Threads for misty

  1. 5

    As noted in another comment, the issue isn’t that /usr/bin/gem overwrites any part of Ruby that comes with the system; it doesn’t have permissions to do that under SIP. Instead, it’s installing a new version of rubygems into /Library/Ruby, which takes precedence over the copy in /System if it exists.

    I think the underlying problem is that Apple patched the wrong file. Apple patched rubygems/defaults.rb, but that’s a file that comes with rubygems, so it’ll be overridden by a /usr/bin/gem update --system. Rubygems supports customizations via a different file, rubygems/defaults/operating_system.rb. That file isn’t installed by default, but if it exists it always takes precedence over rubygems/defaults; that would have prevented this problem. Homebrew uses that to customize the gem bindir in exactly the same way OS X does.

    1. 3

      Someone on Twitter pointed out to me that this is surprising (and maybe even a bug of sorts): Apparently Apple patches gem in such a way that it doesn’t install binaries to /usr/bin by default any longer.

      But that is surprising because your post-update gem was trying to install to /usr/bin. Out of curiosity, what is the default install directory for gems in the defaults file (grep for if defined? RUBY_FRAMEWORK_VERSION):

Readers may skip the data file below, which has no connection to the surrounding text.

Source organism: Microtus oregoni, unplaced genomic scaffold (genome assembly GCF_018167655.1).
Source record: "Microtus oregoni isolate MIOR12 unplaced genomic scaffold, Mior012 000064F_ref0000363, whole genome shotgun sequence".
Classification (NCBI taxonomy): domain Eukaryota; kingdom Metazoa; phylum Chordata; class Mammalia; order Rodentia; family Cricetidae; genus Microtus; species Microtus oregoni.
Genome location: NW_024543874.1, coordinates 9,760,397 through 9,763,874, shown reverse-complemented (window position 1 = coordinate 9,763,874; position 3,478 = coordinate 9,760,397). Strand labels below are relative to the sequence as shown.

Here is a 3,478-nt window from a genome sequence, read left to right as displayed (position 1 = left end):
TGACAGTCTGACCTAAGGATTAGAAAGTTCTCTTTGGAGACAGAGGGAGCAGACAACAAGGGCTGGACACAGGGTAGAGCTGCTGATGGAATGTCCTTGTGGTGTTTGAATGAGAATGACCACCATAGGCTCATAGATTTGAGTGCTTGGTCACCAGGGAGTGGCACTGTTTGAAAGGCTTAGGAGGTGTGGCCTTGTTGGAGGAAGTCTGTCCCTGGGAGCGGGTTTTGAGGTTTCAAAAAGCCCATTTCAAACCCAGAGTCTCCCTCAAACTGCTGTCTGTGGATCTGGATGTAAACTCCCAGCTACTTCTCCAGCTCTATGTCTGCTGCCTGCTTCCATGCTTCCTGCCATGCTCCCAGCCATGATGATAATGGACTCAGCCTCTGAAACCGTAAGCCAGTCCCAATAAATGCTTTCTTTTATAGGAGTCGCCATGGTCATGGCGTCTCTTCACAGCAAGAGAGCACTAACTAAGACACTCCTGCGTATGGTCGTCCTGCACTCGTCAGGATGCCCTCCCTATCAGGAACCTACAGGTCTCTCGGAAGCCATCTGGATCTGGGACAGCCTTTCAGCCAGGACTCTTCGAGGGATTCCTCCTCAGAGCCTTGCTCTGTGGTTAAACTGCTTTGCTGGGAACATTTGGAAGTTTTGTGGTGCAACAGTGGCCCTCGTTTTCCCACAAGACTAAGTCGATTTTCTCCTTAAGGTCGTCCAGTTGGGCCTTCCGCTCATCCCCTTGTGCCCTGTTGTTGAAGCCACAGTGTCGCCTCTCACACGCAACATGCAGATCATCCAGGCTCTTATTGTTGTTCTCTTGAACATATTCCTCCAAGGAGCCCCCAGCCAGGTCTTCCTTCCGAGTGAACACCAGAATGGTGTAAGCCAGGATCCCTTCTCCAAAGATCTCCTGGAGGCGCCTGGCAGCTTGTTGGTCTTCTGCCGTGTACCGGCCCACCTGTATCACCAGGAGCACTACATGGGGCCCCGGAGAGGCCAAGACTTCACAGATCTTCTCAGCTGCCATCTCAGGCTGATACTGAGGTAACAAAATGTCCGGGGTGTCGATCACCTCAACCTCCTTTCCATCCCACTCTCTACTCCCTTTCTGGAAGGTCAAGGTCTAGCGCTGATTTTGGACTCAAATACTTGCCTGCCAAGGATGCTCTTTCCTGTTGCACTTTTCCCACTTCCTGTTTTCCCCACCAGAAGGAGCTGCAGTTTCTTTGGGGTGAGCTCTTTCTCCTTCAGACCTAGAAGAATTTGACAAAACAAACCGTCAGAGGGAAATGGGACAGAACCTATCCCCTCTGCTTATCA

I’m just wondering if the update to gem overwrote this patch. If so, that seems to be a bug: Apple tried to protect users from this kind of problem, but it should also forbid updating that defaults file.

      Update A few people tried the same global gem update and reported that the it installs a new defaults.rb file in /Library/Ruby/Gems. That defaults file is then read before the one patched by Apple, and boom: breakage when gem tries to install to /usr/bin. A relatively easy fix might be to patch the new defaults.rb by hand, so that it matches the Apple patch. It’s trivial change. I mention all this for future Googlers, but it may also help you now. Good luck!

      1. 5

        I looked into this, found that the /usr/bin/gem update --system isn’t installing anywhere inside /usr/bin or within the system Ruby at /System; it doesn’t have permissions to do that. Instead, the rubygems update is installing a new rubygems at /Library/Ruby/Site/2.0.0/, which is a sudo-writeable location under SIP; that is loaded by Ruby first before the version that comes with the OS, and it includes a version of rubygems/defaults.rb which lists /usr/bin as the default gem bindir. If you remove /Library/Ruby/Site/2.0.0/rubygems and /Library/Ruby/Site/2.0.0/rubygems.rb, gem will go back to using the original system-installed version and all will be fine; alternately, you can patch /Library/Ruby/Site/2.0.0/rubygems/defaults.rb to change the bindir.


        $ /usr/bin/ruby -e 'require "rubygems/defaults"; puts Gem.default_bindir'


        $ /usr/bin/ruby -e 'require "rubygems/defaults"; puts Gem.default_bindir'
        1. 8

          Privacy Badger is based on the ABP code, so I’d expect it to have the same problems described in the article.

        1. 2

          Just a note, this is actually an older version of the design for this scanner. Up-to-date instructions (including a laser-cut kit you can buy or make!) is available here.